List of Avatar: The Last Airbender Characters - Major Recurring Characters

Major Recurring Characters

  • Fire Lord Ozai (Mark Hamill in the animated series, and Cliff Curtis in the live-action film) ruler of the Fire Nation, is the father of Zuko and Azula, younger brother of Iroh, husband of Ursa, and the supreme antagonist of the series. In Sozin's Comet: The Final Battle, he renames himself the Phoenix King, ruler of the world, and appoints Azula to watch over the Fire Nation alone; but is defeated by Aang. Ozai is depicted as a cruel and merciless leader, and is described as "the worst father in the history of fathers" by his son Zuko. Ozai went as far as to banish his own wife, and later admitted that he thought banishment too light a punishment. He favors Azula over Zuko, because he sees her as a firebending prodigy and sees his own beliefs embodied in her.
  • Admiral Zhao (Jason Isaacs in the animated series, and Aasif Mandvi in the live-action film) is a hot-tempered Fire Nation admiral in pursuit of the Avatar and is Zuko's principal rival throughout the first season. Zhao is a very ambitious man who is intent on making a mark on history, as by attempting to kill off Zuko for his interference in his capture of Aang and planning to kill the moon spirit and thus destroy the waterbending capability to take control of the Northern Water Tribe, in which he fails when Water Tribe Princess Yue becomes a new moon spirit to replace the old, and is himself killed by the ocean spirit.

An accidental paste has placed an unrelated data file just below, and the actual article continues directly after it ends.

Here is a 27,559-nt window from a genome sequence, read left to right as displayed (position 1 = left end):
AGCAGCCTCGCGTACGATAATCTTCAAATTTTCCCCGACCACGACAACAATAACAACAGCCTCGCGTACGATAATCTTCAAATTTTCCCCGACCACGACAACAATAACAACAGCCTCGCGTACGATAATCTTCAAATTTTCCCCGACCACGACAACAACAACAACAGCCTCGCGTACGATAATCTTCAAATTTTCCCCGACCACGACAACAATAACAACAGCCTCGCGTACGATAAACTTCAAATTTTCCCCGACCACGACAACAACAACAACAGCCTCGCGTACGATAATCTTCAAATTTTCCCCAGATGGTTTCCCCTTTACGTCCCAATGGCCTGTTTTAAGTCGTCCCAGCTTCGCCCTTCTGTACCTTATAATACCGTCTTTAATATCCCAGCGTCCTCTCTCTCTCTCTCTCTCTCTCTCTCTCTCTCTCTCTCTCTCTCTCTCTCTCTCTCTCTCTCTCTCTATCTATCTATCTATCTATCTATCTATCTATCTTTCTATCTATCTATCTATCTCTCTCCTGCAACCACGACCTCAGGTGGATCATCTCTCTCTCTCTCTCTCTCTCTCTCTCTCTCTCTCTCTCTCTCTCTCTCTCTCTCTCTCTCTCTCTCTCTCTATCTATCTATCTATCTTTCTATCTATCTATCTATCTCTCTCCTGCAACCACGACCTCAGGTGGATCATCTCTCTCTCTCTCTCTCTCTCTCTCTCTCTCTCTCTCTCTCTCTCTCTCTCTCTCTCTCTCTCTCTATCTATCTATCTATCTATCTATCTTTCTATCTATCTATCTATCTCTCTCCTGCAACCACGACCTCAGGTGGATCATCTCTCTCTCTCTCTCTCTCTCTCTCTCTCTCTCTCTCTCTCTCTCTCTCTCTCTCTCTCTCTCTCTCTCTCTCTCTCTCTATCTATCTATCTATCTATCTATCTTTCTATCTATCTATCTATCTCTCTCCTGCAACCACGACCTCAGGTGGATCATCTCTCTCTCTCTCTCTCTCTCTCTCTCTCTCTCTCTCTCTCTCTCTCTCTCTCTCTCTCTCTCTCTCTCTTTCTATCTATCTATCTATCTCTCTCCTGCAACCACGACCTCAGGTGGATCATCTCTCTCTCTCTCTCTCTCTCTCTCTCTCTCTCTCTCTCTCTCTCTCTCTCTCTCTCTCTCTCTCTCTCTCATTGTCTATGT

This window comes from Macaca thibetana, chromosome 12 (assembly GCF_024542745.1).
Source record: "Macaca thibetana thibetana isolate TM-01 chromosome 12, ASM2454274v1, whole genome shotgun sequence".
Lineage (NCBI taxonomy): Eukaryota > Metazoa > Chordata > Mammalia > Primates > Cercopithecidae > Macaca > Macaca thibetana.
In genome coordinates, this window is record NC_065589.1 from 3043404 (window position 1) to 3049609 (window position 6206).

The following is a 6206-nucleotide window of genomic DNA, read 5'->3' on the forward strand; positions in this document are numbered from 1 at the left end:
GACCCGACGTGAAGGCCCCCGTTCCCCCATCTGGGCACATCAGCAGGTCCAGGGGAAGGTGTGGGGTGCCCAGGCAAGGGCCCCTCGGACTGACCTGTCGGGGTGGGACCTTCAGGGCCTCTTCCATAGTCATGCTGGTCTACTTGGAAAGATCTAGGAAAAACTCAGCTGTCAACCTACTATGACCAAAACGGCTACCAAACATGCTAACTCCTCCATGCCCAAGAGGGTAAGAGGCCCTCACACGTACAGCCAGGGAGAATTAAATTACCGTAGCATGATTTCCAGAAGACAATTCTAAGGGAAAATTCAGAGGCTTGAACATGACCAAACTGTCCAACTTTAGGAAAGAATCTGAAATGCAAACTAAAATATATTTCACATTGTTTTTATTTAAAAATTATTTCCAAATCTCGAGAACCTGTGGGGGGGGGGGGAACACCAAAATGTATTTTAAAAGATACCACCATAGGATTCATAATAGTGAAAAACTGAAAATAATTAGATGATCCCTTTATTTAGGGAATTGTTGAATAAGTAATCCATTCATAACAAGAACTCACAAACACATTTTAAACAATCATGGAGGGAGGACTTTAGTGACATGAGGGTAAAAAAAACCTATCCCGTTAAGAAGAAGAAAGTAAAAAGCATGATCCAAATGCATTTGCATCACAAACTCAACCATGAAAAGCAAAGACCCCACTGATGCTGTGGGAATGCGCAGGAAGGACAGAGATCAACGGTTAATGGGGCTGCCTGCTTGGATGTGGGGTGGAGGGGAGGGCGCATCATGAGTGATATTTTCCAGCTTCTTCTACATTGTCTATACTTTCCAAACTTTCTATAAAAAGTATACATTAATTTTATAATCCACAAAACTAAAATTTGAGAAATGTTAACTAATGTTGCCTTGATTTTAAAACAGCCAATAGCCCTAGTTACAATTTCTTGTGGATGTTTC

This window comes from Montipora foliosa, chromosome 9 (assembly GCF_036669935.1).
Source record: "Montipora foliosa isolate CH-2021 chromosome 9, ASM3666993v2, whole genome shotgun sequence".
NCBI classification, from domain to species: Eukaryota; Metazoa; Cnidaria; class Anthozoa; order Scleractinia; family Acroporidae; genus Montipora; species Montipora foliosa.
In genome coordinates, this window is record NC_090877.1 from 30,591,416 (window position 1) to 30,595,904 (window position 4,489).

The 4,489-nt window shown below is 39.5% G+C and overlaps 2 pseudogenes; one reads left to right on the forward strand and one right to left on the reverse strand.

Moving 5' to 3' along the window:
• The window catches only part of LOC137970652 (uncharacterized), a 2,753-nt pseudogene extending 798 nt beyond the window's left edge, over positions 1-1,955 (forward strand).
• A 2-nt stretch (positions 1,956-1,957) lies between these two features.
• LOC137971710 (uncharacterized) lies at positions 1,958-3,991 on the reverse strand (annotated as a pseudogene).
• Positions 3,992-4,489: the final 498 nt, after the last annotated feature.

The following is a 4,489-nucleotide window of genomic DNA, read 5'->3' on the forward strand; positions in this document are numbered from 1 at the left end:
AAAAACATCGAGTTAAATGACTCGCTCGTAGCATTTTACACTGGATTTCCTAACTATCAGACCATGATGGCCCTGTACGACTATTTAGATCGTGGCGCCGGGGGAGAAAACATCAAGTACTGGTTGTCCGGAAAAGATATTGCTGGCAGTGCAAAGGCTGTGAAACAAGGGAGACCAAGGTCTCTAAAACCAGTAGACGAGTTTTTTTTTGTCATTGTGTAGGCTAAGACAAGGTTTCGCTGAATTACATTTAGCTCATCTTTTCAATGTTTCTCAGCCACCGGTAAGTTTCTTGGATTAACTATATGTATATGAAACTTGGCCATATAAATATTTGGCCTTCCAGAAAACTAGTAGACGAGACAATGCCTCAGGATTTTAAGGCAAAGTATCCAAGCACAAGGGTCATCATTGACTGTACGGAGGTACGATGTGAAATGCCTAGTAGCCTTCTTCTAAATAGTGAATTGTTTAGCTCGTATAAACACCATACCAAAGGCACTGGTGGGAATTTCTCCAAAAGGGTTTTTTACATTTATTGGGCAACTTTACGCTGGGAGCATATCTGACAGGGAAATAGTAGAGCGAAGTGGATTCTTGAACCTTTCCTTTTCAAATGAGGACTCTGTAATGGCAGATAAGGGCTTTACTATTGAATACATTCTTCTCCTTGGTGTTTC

• Avatar Roku (James Garrett/Andrew Caldwell) is Aang's immediate predecessor. A friend of Fire Lord Sozin, Avatar Roku attempted to prevent him expanding the Fire Nation at others' expense; wherefore, and despite their friendship, Sozin left Roku to die in a volcanic eruption. Avatar Roku acts as Aang's mentor many times throughout the series, offering advice and occasionally helping Aang evade or escape his enemies. Roku is also Zuko's maternal great-grandfather. In the live-action film, Roku's role as Aang's guide is assumed by the Dragon Spirit (John Noble).